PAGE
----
Regardless of who also catches for the Jays, Napoli ought to spend a little bit of time at DH, start at first base against all lefties, and catch about 60 games, making him a valuable player. We'll see if his rate stats keep dropping, or if that was a function of over-exposure the last couple of years, but the Rogers Centre is generous to right-handed power. If Napoli is cut back to around 400 PAs, it wouldn't surprise me if he arrests his slide in performance metrics.

There's less cause to be excited about what this means for the outfield, where the Jays are obviously taking a hit, just not quite as major as it might seem at first blush. Rajai Davis slots in at center, where his bat is more position-appropriate than either corner. Rivera ought to step into the lineup in whatever corner Travis Snider isn't in, but already 32 years old, he has withered into an occasionally healthy placeholder. Although the park should help him rally in time for his walk year before joining next winter's free-agent field, the last season when he produced better-than-average numbers for a corner outfielder was 2006--his age-27 season, none too coincidentally. Getting the still-available Scott Podsednik to share time with Rivera might even make sense, although the Jays may feel they have that base covered since they count Corey Patterson among their NRI guys.

As major game-changing propositions for the Jays' immediate future, this ranks with the decision to deal Roy Halladay, except what the Jays reap here is money more than talent. All told, between making Wells and Rios go away, the Jays have gotten back at least $34 million in the till over the next four seasons, or what figures to be at least half of their operating budget for 2011. (We'll see once they're on the other side of arbitration.)

As far as making an impact on the franchise's future, that much money and the freedom that comes with it is huge. If Anthopolous might not get all of that back in the kitty to do with as he pleases, whatever he's free to use his war chest for should represent a better expense. Whether the money goes to player development, scouting, the draft, a multi-year commitment to Jose Bautista, an offer to a real bopper at first base next winter... whether it's some or all of these things, it's part and parcel of a better Blue Jays future than another mailed-in fourth-place finish.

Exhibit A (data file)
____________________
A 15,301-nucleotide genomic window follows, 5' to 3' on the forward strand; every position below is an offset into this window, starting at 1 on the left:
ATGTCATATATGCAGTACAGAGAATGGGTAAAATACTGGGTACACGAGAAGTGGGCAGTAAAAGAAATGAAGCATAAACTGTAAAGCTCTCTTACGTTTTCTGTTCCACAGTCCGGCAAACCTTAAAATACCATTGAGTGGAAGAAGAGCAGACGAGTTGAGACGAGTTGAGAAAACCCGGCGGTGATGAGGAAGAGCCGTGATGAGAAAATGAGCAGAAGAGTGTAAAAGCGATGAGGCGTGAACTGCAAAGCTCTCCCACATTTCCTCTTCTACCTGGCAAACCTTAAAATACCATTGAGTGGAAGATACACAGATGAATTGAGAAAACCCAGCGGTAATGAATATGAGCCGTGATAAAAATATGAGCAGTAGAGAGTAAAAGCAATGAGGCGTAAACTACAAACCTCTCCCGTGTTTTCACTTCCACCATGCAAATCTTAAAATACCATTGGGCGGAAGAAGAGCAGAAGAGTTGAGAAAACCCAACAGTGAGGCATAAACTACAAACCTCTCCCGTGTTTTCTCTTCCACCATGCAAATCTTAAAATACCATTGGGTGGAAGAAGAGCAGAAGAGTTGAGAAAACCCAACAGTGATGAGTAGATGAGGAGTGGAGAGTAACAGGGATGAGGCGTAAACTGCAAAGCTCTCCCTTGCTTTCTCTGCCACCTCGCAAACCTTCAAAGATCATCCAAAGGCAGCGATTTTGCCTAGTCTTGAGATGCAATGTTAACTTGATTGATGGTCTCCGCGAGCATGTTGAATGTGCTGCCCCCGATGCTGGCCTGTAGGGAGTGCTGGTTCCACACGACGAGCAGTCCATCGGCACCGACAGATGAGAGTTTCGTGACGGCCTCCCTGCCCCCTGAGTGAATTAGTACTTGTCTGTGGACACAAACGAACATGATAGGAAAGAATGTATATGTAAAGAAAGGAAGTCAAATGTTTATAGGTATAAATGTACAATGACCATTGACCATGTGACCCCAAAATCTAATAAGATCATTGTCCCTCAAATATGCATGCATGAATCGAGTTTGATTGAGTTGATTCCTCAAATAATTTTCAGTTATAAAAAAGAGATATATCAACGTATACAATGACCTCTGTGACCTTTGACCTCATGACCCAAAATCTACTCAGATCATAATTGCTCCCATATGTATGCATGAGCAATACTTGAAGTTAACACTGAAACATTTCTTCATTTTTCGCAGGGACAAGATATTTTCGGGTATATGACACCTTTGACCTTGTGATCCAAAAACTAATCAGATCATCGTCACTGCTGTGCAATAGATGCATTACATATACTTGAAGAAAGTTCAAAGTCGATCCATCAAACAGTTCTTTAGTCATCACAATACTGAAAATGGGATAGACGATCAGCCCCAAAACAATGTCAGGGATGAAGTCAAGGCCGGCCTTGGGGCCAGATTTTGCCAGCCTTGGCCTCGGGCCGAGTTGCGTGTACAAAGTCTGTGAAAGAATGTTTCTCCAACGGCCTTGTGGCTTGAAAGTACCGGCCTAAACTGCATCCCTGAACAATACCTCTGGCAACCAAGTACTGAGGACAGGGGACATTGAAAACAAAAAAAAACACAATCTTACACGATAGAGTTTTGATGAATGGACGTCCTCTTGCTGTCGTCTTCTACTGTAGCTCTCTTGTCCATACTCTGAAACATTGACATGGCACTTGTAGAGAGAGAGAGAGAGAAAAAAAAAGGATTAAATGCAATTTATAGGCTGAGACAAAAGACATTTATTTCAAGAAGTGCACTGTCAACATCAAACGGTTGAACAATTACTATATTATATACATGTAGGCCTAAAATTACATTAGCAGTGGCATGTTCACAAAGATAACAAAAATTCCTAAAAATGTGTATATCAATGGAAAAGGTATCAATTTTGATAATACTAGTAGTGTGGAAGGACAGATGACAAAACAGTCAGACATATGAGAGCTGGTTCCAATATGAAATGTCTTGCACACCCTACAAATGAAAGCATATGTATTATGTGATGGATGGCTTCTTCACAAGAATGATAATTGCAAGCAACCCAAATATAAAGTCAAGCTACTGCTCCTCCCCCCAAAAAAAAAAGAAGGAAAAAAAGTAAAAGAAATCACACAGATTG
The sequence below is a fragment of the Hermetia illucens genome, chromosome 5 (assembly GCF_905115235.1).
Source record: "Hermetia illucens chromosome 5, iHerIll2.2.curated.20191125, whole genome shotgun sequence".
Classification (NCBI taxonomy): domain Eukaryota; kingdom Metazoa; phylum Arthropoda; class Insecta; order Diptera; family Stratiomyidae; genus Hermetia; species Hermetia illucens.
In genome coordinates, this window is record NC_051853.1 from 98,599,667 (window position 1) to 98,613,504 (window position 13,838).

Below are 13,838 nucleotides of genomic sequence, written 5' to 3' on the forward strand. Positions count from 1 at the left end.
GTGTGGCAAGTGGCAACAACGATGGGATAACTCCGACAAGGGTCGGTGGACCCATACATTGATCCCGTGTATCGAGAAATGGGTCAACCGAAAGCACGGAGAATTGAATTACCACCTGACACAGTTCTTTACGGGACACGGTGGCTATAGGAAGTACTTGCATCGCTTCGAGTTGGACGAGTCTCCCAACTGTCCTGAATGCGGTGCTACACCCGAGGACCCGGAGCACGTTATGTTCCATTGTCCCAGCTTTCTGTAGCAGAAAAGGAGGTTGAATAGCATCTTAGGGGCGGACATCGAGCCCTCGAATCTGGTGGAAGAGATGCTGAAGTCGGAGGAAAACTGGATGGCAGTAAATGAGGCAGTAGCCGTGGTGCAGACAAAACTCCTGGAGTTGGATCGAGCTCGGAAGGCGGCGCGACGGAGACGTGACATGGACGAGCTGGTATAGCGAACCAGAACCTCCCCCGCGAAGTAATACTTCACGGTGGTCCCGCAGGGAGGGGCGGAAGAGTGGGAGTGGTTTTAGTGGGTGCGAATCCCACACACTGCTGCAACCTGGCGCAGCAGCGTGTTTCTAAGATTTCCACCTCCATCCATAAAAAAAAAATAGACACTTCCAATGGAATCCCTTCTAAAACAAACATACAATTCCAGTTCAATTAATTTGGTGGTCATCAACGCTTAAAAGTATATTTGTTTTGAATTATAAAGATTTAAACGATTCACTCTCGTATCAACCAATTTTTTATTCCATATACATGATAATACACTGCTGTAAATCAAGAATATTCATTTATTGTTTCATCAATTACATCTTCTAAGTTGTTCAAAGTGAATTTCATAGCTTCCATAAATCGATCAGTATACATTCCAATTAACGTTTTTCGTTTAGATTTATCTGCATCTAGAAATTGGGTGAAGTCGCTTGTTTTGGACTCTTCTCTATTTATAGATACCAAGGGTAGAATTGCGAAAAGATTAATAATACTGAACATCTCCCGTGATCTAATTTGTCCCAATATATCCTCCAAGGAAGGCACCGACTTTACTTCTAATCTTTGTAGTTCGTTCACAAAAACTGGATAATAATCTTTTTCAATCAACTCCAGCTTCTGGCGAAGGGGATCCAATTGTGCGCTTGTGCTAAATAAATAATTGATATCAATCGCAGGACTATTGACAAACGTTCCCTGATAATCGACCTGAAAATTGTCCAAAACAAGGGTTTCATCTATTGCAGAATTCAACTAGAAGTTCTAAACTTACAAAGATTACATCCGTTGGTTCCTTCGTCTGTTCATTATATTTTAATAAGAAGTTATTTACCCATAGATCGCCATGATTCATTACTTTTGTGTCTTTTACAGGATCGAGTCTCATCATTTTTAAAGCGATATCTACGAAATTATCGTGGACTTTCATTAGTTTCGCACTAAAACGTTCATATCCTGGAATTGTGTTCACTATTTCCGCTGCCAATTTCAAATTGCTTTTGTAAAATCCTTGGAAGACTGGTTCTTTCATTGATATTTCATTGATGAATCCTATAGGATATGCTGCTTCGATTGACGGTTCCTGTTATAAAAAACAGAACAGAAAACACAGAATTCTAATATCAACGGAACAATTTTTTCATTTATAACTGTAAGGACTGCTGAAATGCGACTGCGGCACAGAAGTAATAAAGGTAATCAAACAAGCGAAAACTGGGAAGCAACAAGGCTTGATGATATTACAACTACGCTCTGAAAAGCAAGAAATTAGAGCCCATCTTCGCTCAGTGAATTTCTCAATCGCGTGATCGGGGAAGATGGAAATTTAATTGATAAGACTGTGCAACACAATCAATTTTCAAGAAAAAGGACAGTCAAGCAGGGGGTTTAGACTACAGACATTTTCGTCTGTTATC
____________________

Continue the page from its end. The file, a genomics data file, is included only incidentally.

Christina Kahrl is an author of Baseball Prospectus. 
Click here to see Christina's other articles. You can contact Christina by clicking here

45 comments have been left for this article. (Click to hide comments)

BP Comment Quick Links

TraderBob

OK - is it lunatic to dream the Jays just freed up the money to become a player should Pujols hit the open market? The Jays will spend the money (see the Wells and Rios contracts to begin with) and there aren't many big money suitors left.

Jan 24, 2011 07:17 AM
rating: 4
 
SC

With Pujols, the Jays do run into a tax problem. Canadian income taxes are so much higher than US income taxes that players effectively pay a penalty for signing with Toronto. So the Jays would have to pay more than any other club for Pujols, and by a significant margin just for the money to match.

And it's pretty hard to see the best player in the game going to one of the smallest markets in the league regardless of the money.

Jan 24, 2011 11:26 AM
rating: 0
 
Greg Ioannou

Toronto is the 4th largest market in the league, after NY, LA and Chicago, no? Both in terms of population and economic data.

Jan 24, 2011 11:34 AM
rating: 6
 
TraderBob

Granted the taxes are a real issue, but they've run with the big dawgs when they felt they 'had something'. It's just they haven't made the best decisions of how (Rios), who (Ryan), and who not (Doc) to pay. Their payroll yo-yos quite a bit and was north of 90 mil as recently as 2008.

http://content.usatoday.com/sportsdata/baseball/mlb/salaries/team/2008

Still I think paying for Pujols energizes a large market, would affect a large tv market (all of Ontario if not all of cananda) and possibly could be used as a building block in a pitch for a new stadium (see pujols, see the crowds, etc etc)

Jan 24, 2011 11:49 AM
rating: 0
 
BP staff member Christina Kahrl
BP staff
(11)

Excellent pint, and in a related consideration, later this week, Eric Seidman's going to be writing about this issue, in that he'll be talking about the "jock tax" for MLB markets.

And yeah, I'm not really buying the idea that Pujols will go to Toronto.

Jan 24, 2011 12:56 PM
 
mharrop

Thanks for the great analysis Christina - overheard in the Great White North the morning after "I'm pretty sure today is better than Christmas morning"....we do wish Vernon well, a classy guy who loved Toronto and Canada, but on we go, unencumberred!